Social Media Shouldn’t Be About My Arguments

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There are a few things people (including myself) do on Facebook that annoy me [1] but only one truly makes me angry.  That’s getting involved in a debate about divisive issues online.

My problem isn’t with the people who do it because they are usually defending a Christian worldview (a good thing), the problem is it’s usually a huge waste of time.

I used to enjoy having a friendly debate (argument) with a Christian friend over coffee about politics. Invariably after forty-five minutes defending our positions, we would realize the other person was saying basically the same thing.  Eventually we decided to focus our time on something more productive than talking in circles for about an hour 🙂

In the same way debating issues online is in my opinion pointless since you’re not going to change the other persons mind.

Those conversations with my friend (while in good-natured fun) featured a very unhealthy form of communication since my mind wasn’t focused on what he was saying but instead proving him wrong.

Whenever he made a statement my mind would immediately start thinking “how can I prove that statements wrong?” and start compiling a list of reasons why I’m right.

So I wasn’t actually listening to him at all.

It’s clear since my focus was on proving him wrong instead of understanding his position (or clarifying mine), there was almost no possibility of the conversation ever being productive, or someones mind being changed.

Online debates using websites like Facebook are like those conversations but have the added aspect of anonymity. Oh I’m aware that your name and pictures are on the screen, but this isn’t a face to face conversation, and often there is little chance of meeting that person in real life.

The idea of never physically meeting the person gives us freedom to be arrogant, antagonistic, and sarcastic among other things. It shouldn’t be surprising then that these online debates become a trading of verbal attacks instead of talking about the issues.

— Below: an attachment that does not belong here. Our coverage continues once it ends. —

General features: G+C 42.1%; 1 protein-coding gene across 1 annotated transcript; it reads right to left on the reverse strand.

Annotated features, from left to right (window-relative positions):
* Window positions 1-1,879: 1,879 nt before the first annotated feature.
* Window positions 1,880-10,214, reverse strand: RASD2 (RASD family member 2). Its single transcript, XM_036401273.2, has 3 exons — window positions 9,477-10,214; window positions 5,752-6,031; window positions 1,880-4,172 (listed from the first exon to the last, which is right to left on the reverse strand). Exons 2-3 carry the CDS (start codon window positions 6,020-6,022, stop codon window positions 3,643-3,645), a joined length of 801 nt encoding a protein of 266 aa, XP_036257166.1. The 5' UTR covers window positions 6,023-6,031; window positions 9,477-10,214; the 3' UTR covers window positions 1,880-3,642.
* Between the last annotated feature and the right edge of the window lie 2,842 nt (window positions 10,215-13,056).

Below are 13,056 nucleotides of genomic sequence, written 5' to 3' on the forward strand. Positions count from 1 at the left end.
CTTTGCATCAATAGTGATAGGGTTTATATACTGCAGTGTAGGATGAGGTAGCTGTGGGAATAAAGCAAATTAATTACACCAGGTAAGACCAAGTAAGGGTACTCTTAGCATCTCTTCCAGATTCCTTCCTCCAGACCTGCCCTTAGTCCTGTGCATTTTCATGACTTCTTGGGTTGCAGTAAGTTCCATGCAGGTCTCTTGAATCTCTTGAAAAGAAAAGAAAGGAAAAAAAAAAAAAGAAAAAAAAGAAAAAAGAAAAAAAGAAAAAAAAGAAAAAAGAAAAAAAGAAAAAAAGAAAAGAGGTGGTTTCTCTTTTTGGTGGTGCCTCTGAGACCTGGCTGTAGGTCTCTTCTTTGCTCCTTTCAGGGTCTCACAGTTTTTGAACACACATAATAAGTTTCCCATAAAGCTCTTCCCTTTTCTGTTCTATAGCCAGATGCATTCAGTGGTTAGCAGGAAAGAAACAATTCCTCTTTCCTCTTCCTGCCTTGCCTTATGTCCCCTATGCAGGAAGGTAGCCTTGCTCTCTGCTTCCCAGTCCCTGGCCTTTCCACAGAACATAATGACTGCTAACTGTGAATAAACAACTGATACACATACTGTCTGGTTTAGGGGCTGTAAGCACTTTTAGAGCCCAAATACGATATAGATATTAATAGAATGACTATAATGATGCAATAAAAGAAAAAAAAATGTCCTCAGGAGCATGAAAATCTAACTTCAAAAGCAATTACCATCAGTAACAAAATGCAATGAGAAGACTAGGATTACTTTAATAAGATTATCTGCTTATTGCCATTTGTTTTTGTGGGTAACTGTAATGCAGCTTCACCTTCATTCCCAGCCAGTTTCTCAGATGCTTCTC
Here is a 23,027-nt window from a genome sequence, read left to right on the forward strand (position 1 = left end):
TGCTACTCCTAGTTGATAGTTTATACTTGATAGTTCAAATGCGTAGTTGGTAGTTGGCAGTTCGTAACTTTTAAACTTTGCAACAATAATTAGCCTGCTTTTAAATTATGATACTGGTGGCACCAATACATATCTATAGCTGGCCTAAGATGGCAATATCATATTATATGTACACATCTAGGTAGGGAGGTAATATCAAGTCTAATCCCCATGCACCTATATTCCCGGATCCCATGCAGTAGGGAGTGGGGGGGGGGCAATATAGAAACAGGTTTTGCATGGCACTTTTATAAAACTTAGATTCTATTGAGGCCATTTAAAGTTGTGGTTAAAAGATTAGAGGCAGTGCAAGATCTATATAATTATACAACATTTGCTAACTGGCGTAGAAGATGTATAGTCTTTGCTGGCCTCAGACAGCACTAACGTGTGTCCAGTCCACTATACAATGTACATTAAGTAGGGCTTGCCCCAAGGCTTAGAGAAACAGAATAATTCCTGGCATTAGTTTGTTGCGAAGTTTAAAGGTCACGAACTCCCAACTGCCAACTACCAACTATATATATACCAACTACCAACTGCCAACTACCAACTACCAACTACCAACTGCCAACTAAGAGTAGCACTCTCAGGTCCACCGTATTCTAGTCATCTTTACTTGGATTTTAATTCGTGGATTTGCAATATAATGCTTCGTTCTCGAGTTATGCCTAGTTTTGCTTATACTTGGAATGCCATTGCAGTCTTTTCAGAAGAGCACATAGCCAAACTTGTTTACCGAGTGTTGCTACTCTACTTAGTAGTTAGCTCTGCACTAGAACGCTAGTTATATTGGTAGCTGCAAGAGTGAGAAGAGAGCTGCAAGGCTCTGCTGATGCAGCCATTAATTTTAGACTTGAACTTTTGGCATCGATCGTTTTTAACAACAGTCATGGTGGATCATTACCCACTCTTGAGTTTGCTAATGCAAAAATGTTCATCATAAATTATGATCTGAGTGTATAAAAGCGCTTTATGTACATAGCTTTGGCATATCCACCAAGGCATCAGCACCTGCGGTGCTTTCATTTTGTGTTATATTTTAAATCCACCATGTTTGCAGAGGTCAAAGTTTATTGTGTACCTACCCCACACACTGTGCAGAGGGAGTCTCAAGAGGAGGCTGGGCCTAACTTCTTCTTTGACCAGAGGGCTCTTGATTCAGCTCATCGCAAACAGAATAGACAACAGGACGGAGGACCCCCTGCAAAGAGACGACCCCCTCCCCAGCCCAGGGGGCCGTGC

The worst part of about these exchanges is we are too busy throwing verbal punches, to clearly understand WHY they believe that way.

See behind the arguments, statements, and attacks is a worldview (a foundational group of beliefs that the individual uses to live by [2]) and that’s what should be dealt with in a spirit of love.

So we must put our verbal grenades down and make sure we understand what they believe.

  1. I hear you saying ________ is that right?
  2. Can I ask why you believe that?
  3. Hmm that’s interesting, what proof do you have for that view?
  4. Now would this mean you believe?

Now let me go ahead and make clear asking questions like this DOES NOT mean we agree with their view.

Instead this ensures we are dealing with the real issue [3] and starts a CONVERSATION instead of a non-stop verbal attack. Of course the next part of this is defining or clarifying the Christian worldview (more about that tomorrow).

Please understand I’m not saying we shouldn’t contend for the Faith online. But it’s become clear that arguing religious or political issues online does very little for the cause of Christ.

So it’s time for us to step aside from the “how do I prove this person wrong?” mindset, and make sure that we are really listening to what they have to say.

  1. Facebook rants, sharing too much information, phrasing updates in a way that it’s obvious your just trying to get likes or comments  ↩
  2. it’s the foundation for their morality (right or wrong), evaluating truth, and decision-making  ↩
  3. how the define truth, what defines morality  ↩

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